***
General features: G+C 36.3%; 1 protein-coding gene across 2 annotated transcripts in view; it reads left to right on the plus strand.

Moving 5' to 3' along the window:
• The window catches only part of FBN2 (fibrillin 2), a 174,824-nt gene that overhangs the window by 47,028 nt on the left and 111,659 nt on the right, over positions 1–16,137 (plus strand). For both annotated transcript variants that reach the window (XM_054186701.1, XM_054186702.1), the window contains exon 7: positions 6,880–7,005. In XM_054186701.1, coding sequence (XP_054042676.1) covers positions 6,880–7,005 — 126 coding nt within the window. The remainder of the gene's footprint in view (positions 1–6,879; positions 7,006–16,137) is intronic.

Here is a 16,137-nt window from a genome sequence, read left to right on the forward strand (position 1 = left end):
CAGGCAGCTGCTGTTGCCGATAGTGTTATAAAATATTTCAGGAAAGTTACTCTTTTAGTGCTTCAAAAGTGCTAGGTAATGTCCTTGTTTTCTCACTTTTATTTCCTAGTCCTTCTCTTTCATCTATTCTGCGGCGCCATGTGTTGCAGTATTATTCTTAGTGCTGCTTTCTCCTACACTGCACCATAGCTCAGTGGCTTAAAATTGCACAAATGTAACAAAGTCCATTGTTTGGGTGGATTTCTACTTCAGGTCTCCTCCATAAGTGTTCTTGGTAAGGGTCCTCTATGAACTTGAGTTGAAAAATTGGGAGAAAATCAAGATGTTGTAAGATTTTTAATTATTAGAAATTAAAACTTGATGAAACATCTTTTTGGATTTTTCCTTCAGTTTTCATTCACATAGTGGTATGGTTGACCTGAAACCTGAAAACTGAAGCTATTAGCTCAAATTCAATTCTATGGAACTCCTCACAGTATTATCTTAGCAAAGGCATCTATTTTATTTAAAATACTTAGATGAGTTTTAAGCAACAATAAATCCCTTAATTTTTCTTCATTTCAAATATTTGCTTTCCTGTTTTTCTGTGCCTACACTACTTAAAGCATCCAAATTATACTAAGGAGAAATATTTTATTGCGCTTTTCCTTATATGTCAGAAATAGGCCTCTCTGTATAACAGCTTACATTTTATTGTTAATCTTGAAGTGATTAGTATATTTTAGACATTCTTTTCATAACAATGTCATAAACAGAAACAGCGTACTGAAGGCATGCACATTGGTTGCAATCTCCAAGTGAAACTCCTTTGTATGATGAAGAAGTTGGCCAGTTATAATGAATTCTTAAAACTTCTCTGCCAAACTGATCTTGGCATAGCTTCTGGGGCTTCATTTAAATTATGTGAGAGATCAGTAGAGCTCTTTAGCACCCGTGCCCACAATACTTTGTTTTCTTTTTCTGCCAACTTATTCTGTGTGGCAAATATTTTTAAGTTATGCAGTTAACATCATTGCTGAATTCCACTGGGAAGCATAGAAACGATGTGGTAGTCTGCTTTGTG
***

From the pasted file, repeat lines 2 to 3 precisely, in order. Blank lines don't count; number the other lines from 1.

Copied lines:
Moving 5' to 3' along the window:
• The window catches only part of FBN2 (fibrillin 2), a 174,824-nt gene that overhangs the window by 47,028 nt on the left and 111,659 nt on the right, over positions 1–16,137 (plus strand). For both annotated transcript variants that reach the window (XM_054186701.1, XM_054186702.1), the window contains exon 7: positions 6,880–7,005. In XM_054186701.1, coding sequence (XP_054042676.1) covers positions 6,880–7,005 — 126 coding nt within the window. The remainder of the gene's footprint in view (positions 1–6,879; positions 7,006–16,137) is intronic.